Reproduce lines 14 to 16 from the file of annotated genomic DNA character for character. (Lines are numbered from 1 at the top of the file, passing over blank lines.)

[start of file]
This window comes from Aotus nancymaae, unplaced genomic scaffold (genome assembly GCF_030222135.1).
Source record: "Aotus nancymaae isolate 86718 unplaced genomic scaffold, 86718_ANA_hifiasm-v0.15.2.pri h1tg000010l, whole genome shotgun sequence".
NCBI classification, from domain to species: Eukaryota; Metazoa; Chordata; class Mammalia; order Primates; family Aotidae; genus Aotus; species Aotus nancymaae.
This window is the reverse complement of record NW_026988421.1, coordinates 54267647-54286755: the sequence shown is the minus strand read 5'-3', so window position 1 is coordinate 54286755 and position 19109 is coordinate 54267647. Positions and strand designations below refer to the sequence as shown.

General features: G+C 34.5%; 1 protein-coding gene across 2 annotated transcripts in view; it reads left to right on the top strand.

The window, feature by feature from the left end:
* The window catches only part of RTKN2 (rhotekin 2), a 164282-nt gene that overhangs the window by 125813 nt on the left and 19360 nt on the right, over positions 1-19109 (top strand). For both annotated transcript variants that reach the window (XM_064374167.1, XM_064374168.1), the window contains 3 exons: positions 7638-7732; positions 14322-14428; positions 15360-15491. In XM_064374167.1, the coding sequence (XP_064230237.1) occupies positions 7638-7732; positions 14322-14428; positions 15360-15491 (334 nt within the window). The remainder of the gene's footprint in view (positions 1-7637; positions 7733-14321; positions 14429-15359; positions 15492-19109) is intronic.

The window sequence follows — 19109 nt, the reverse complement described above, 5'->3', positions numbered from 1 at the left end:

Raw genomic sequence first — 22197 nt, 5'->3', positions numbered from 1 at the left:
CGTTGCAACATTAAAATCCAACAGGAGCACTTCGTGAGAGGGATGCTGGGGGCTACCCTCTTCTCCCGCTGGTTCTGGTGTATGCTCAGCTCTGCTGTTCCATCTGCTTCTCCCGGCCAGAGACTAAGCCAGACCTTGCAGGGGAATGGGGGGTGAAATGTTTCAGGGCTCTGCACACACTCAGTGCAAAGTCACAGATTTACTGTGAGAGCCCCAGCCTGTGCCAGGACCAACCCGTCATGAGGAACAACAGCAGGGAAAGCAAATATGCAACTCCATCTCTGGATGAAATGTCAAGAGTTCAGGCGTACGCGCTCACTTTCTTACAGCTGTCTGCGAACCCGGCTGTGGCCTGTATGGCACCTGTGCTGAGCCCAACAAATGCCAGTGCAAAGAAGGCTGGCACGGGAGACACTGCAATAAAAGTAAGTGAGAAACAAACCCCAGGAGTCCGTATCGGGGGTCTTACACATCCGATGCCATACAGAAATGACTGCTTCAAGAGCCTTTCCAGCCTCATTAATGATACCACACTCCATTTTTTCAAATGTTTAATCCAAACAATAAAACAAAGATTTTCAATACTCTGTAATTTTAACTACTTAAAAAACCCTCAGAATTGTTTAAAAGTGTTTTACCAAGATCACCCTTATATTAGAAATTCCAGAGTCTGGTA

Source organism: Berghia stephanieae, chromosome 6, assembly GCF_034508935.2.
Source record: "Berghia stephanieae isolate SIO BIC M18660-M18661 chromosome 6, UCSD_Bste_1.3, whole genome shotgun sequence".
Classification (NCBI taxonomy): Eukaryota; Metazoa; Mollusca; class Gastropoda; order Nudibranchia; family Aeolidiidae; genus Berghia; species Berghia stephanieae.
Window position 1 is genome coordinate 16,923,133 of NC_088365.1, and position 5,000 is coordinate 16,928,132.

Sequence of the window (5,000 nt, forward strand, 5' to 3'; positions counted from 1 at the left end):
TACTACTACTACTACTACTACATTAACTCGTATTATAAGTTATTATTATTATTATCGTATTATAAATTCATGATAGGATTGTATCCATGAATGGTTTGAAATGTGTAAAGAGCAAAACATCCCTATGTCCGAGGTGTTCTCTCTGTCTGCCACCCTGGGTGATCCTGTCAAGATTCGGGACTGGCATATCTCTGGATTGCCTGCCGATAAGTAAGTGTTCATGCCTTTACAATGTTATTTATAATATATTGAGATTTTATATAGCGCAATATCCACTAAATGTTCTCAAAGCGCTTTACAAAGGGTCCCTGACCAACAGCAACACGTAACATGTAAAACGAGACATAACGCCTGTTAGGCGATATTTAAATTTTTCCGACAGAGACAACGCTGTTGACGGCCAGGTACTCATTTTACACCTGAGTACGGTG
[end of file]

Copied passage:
Window position 1 is genome coordinate 16,923,133 of NC_088365.1, and position 5,000 is coordinate 16,928,132.

Sequence of the window (5,000 nt, forward strand, 5' to 3'; positions counted from 1 at the left end):
TACTACTACTACTACTACTACATTAACTCGTATTATAAGTTATTATTATTATTATCGTATTATAAATTCATGATAGGATTGTATCCATGAATGGTTTGAAATGTGTAAAGAGCAAAACATCCCTATGTCCGAGGTGTTCTCTCTGTCTGCCACCCTGGGTGATCCTGTCAAGATTCGGGACTGGCATATCTCTGGATTGCCTGCCGATAAGTAAGTGTTCATGCCTTTACAATGTTATTTATAATATATTGAGATTTTATATAGCGCAATATCCACTAAATGTTCTCAAAGCGCTTTACAAAGGGTCCCTGACCAACAGCAACACGTAACATGTAAAACGAGACATAACGCCTGTTAGGCGATATTTAAATTTTTCCGACAGAGACAACGCTGTTGACGGCCAGGTACTCATTTTACACCTGAGTACGGTG